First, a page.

Discover the heel of Italy’s Boot
The heel of Italy’s boot, Puglia, is bigger than you might expect. This heel of land that extends out into the sea towards Greece has two coastlines: the Adriatic and the Ionian. Even though it’s less known, Puglia will give you all you want from a trip to Italy. It’s one of the most underexplored regions of Italy, offering "la dolce vita" without the crazy crowds. Think cute towns with chalk-white houses, gentle olive groves, and cobbled streets decorated with Vespas and Fiat 500s.
There’s plenty to discover. Beyond the region’s hotspots, there are nature reserves, caves, medieval towns, and miles of coast to explore, not to mention the region’s main attraction: food.
The main city in the region is Bari, home to the airport. It might not match Venice in beauty, but Bari is an atmospheric city with lively nightlife, a historic university, and excellent museums.
See: Beyond the airport, you’ll find the narrow, cobbled streets of the old town dominated by the Basilica di San Nicola and the 12th-century castle, Castello Svevo. Tickets are cheap and it's easy to reach by walking from the center of the city.
Stay: The Nicolaus Hotel is located between downtown and the airport, with a free airport shuttle service and bike rental. The hotel is in the heart of Poggiofranco, a lively neighborhood, a few steps from Bari's city center.
POLIGNANO A MARE
About 20 miles south of Bari, Polignano has a compact medieval quarter. This small town has a postcard-pretty beach. Lama Monachile Beach, also known as Cala Porte, is one of the region's most photographed. With the azure waters of the Adriatic Sea and dramatic cliffs, it is a place not to be missed.
See: Castellana Grotte (about 12 miles south of Polignano a Mare) is a labyrinth of passages and caverns, a welcome diversion on a hot summer day.
Stay: San Lorenzo Boutique Hotel & Spa With 24 chic rooms, this boutique hotel enjoys a breathtaking panoramic view. For the ultimate vacation experience, visit the SENSO SPA and soak up the Southern sun in the outdoor pool.
Salento is the sun-kissed south of Puglia at the heel of Italy's boot. Unspoiled beaches, good food, affordable prices – and fewer tourists – await those who venture here. It is a hot, dry, agricultural area carpeted with vineyards, olive groves, and pretty towns.
Eat: Antico Monastero, Felline
This family-run trattoria is worth seeking out for its good Salentine food and its setting in a pretty piazza. Try their rustic dishes for the full experience.
Lecce, known as “Florence of the South”, is the main city of the Salentine Peninsula. Lecce flourishes with the carved sandstone of its cathedrals and piazzas. The city even has its own distinctive take on this architectural style - Barocco leccese (Lecce baroque). Atmosphere and cuisine are the main attractions here, with rustic cuisine available at the many wine bars and cafes that spill onto the city's cobblestone lanes.
Do: Learn to make a variety of Pugliese dishes with one of the cook schools in the city. Best of all, you get to feast on your creations at the end, often with fine wine included.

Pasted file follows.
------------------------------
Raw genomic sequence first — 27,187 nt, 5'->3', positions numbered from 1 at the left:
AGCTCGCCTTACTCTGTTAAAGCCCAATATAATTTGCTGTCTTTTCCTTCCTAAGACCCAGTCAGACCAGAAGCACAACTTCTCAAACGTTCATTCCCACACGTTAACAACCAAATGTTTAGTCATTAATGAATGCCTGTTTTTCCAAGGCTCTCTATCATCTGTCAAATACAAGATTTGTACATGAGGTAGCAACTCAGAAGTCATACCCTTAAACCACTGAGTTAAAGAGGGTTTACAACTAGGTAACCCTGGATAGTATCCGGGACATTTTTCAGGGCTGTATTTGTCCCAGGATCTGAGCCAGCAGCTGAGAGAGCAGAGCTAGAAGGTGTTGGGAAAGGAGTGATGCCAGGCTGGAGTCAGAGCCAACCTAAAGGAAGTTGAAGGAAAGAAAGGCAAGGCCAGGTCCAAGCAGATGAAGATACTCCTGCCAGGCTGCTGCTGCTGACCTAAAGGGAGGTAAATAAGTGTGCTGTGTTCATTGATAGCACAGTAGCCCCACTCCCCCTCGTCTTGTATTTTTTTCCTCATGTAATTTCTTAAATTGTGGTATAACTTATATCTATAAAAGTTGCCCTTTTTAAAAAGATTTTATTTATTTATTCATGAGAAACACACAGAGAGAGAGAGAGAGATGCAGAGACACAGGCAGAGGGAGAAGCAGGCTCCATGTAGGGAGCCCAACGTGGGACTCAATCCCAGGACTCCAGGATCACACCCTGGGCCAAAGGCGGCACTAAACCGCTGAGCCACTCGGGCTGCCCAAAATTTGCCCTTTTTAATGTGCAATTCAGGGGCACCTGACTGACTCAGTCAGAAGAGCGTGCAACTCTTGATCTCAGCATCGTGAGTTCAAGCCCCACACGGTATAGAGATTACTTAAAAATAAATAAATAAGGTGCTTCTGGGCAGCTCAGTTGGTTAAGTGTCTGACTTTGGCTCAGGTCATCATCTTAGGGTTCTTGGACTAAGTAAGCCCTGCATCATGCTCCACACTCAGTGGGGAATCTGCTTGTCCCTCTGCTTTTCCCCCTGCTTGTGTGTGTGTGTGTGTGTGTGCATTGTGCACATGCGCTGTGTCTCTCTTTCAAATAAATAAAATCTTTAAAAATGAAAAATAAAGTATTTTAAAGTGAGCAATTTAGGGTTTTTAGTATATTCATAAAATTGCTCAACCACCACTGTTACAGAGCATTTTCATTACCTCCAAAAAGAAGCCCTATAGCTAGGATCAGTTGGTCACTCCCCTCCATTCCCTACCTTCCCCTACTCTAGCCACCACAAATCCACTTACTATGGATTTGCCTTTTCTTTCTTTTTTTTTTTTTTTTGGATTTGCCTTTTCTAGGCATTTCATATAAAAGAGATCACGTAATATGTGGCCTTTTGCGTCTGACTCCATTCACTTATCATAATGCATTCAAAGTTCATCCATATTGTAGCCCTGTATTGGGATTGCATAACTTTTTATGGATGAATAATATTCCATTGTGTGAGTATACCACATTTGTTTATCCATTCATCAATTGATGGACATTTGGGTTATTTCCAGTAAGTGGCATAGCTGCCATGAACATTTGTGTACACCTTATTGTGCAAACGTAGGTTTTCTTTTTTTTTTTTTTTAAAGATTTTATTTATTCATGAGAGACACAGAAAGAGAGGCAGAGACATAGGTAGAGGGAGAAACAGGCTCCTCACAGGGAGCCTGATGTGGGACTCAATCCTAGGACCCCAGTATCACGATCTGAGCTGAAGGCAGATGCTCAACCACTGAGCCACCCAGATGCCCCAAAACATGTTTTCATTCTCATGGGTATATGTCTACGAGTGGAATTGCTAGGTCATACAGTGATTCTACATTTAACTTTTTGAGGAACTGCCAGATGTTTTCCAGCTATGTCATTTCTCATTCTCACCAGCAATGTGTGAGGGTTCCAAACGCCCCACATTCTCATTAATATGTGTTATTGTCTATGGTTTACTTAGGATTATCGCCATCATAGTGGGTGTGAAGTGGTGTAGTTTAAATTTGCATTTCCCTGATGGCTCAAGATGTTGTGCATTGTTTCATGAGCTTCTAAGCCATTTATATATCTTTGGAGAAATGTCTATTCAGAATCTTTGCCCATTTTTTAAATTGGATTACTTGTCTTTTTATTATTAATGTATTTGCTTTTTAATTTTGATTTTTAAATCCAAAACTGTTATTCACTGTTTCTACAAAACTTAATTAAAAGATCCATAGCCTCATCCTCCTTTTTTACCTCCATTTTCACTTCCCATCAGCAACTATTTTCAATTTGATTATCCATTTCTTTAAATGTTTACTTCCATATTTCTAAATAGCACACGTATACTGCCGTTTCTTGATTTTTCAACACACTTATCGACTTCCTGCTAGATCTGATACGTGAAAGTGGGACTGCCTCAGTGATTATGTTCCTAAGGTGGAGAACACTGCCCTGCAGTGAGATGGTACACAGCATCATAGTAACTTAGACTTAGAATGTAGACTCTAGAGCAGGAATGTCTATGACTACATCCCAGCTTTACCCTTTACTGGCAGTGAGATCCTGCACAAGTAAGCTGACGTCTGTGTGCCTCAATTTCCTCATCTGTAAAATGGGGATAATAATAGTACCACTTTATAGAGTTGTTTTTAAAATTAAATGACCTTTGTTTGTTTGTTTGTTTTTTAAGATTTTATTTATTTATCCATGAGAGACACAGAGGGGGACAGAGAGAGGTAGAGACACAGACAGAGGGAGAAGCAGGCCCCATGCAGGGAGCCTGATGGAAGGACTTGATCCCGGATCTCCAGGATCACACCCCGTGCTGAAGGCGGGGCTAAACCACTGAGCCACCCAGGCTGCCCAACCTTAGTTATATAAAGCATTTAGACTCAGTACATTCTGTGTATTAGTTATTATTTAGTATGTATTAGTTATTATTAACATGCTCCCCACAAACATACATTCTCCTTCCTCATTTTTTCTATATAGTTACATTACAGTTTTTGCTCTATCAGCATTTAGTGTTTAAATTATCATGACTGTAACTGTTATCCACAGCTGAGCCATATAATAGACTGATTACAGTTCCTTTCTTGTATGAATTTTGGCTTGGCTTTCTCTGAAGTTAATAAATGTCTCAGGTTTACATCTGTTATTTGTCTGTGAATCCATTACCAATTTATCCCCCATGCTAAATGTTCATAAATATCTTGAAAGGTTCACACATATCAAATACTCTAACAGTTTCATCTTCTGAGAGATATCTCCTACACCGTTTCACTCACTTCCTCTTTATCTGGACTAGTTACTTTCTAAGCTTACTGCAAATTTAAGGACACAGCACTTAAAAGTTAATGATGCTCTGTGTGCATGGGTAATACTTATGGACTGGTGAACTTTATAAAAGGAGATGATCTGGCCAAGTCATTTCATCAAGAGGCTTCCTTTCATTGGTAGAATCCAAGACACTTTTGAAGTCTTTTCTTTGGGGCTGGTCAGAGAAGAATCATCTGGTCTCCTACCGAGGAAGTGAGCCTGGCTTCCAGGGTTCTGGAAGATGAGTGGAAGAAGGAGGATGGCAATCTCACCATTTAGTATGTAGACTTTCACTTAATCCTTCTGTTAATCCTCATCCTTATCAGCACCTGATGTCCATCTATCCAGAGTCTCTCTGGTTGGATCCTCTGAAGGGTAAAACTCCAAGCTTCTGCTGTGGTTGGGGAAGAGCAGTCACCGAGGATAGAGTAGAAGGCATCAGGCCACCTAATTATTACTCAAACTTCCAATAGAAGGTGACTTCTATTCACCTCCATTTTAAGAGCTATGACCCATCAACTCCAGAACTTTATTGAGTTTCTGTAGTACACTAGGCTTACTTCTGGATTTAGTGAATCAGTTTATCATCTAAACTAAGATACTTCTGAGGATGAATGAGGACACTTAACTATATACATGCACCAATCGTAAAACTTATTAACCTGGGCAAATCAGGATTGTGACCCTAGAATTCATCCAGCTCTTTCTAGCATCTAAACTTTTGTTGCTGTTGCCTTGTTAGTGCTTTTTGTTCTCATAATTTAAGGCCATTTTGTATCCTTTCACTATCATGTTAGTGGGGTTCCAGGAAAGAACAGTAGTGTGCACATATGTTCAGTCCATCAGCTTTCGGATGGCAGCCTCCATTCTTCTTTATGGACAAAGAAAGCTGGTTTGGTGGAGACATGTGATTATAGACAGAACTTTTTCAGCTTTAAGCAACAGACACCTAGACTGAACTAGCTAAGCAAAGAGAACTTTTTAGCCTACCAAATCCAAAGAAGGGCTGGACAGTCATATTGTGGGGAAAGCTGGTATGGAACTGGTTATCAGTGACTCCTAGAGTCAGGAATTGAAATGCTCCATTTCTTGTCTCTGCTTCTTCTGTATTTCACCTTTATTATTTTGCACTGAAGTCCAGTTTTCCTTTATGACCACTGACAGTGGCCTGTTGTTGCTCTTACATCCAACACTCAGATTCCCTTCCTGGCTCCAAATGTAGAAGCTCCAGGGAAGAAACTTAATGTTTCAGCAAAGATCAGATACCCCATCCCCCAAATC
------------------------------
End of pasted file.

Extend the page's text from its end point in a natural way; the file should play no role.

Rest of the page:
Stay: Malìa is a boutique B&B designed by owner-architect Laura. There are only three rooms, but each is gorgeous. Breakfast is served at a nearby cafe.
PEARL OF PUGLIA
Trani lies just north of Bari, and it became the lovely town it is today between the 11th and 13th centuries.
See: Trani's iconic seafront cathedral. An instantly recognizable landmark for sailors navigating the Adriatic Sea over the centuries, it is one of the finest in Italy.
Stay: Palazzo Paciotti is a stone’s throw from the cathedral and in the old Jewish quarter of town. It may have kept its ancient façade but now boasts a sleek modern interior.
Eat: II Pumo Trattoria Contemporanea is tucked away in the Jewish quarter and is a great option for lunch or dinner. For fine dining, book a table at Quintessenza. Last year, this restaurant moved to new, contemporary-style premises in a historic palazzo near Castello Svevo and Santa Maria Assunta cathedral, where a cellar, ground floor, and panoramic terrace provide a choice of dining areas. Run by the Di Gennaro family, who are passionate about modern Puglian cuisine, it is hardly surprising that it has one Michelin star. With high-quality cooking, it is worth a stop!
Puglia’s trulli: No Puglia trip would be complete without seeing the wonderful Trulli. These small beehive-like stone dwellings give the landscape the appearance of upturned ice-cream cones. Trulli exists because of tax evasion! They are most abundant in the Valle d’Itria, northwest of Salento.
Visit: The town of Alberobello. It boasts 1400 trulli in a maze of narrow streets. The ancient settlement is so well preserved that it has Unesco World Heritage status.
Stay: Grandi Trulli Bed & Breakfast. A two-minute walk from the church, it is over two floors, with a gorgeous en-suite bedroom within its roof, an outdoor terrace, and breakfast included.
ABOUT THE AUTHOR
Amanda Akien graduated from The University of Wollongong, Australia with an MA in Journalism with Distinction. Her writing has appeared in international travel magazines, as well as The Guardian newspaper. Although Amanda is based in the UK, she has traveled throughout Italy, even interning at a major modeling agency during Milan Fashion Week. Her favorite region is Tuscany - she loves Florence and is also partial to a glass of Montepulciano d’Abruzzo!